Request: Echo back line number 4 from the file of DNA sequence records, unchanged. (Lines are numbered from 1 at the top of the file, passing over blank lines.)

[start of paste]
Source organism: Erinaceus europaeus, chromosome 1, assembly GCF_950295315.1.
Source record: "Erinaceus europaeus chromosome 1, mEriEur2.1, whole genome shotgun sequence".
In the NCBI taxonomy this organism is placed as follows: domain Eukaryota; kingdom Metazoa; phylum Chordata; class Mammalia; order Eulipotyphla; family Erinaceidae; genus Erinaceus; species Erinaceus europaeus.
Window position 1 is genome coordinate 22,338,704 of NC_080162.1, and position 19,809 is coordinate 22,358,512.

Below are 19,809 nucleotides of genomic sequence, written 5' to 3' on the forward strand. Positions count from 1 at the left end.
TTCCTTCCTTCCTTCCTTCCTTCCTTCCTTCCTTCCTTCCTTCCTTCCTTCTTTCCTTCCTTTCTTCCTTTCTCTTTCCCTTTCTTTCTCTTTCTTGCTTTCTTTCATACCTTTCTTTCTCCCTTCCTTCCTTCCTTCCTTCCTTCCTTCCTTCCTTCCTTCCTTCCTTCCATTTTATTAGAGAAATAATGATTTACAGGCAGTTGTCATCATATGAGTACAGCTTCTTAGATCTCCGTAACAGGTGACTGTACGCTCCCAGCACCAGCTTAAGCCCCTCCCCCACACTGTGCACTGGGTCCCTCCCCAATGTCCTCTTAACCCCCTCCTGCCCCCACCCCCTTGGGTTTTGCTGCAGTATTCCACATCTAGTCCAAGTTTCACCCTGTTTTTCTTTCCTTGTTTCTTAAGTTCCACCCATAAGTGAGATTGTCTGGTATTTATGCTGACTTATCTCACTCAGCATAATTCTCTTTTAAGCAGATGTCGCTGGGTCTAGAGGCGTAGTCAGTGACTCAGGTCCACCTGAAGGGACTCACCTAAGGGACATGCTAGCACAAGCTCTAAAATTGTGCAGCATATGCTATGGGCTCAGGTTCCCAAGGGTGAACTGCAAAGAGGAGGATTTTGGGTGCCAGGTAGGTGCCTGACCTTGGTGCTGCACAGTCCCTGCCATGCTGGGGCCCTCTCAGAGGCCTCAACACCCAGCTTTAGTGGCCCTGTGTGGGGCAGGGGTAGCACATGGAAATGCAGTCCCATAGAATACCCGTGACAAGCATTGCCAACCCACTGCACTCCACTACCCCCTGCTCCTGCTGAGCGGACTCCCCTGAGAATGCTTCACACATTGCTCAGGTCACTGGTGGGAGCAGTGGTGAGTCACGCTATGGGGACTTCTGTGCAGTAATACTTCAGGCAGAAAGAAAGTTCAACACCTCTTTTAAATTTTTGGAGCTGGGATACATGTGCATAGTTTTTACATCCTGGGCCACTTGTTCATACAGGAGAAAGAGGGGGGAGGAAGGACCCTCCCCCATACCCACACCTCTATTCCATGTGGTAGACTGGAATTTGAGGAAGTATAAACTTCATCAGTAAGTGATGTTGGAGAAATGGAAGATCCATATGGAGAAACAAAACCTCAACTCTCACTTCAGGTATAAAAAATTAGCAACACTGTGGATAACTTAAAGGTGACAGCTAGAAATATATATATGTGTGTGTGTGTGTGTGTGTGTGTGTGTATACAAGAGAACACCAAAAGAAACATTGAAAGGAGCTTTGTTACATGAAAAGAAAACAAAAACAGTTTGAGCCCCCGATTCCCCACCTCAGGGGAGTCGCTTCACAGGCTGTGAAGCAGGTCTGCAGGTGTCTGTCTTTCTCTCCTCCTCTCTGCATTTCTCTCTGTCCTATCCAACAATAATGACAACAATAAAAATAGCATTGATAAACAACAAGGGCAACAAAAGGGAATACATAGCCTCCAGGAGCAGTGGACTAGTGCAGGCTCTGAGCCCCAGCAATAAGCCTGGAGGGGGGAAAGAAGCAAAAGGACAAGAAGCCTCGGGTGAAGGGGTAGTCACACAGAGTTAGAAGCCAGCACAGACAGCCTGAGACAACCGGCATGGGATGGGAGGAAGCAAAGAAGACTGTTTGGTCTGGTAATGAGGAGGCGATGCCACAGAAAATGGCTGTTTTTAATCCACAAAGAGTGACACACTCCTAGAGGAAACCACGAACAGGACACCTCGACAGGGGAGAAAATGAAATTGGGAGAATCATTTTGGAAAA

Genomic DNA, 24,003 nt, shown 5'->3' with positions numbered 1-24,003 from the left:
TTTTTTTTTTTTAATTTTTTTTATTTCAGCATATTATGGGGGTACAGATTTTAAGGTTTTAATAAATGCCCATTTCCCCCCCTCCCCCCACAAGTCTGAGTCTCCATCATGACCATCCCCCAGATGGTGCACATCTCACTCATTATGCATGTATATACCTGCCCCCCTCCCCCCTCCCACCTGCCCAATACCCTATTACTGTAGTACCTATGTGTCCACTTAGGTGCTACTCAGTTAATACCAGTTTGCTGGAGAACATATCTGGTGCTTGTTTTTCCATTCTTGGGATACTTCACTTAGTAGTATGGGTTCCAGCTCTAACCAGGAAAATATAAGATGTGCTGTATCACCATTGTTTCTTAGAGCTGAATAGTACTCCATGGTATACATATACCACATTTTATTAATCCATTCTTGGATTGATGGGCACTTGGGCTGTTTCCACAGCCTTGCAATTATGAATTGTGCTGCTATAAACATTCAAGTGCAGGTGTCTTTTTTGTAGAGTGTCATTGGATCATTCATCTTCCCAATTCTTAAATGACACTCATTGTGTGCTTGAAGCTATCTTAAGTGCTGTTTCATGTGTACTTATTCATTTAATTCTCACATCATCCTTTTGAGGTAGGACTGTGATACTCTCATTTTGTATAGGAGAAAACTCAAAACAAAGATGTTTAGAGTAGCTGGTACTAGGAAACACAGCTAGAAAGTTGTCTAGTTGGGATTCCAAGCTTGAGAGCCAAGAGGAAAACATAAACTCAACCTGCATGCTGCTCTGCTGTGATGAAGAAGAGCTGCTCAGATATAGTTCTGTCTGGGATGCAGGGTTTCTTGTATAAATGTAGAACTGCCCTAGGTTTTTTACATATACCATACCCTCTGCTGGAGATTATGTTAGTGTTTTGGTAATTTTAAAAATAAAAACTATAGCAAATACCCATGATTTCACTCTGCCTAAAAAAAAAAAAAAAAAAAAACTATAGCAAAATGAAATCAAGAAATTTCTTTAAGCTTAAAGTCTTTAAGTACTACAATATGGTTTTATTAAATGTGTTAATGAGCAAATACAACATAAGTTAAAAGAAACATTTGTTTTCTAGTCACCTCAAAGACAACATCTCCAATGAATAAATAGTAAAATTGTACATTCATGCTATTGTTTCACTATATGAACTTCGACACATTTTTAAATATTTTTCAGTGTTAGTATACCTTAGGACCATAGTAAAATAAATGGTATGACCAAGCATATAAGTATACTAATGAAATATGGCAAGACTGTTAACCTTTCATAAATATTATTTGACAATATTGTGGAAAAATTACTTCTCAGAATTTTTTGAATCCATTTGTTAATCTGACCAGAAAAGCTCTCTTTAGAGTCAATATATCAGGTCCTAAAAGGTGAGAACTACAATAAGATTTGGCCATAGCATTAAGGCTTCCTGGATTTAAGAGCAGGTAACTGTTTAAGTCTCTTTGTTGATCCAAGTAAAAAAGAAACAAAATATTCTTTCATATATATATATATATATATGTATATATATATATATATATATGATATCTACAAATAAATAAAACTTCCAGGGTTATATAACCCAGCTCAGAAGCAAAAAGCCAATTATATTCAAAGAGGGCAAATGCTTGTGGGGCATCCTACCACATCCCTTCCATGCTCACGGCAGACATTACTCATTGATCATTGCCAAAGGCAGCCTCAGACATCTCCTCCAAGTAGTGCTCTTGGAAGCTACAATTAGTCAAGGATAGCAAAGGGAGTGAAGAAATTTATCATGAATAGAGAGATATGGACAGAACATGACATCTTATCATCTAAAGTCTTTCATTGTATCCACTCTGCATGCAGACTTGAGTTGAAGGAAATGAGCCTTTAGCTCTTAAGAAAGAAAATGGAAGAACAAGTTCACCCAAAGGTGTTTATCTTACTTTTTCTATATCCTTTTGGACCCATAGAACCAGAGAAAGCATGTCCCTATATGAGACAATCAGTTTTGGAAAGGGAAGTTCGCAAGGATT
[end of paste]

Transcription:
Window position 1 is genome coordinate 22,338,704 of NC_080162.1, and position 19,809 is coordinate 22,358,512.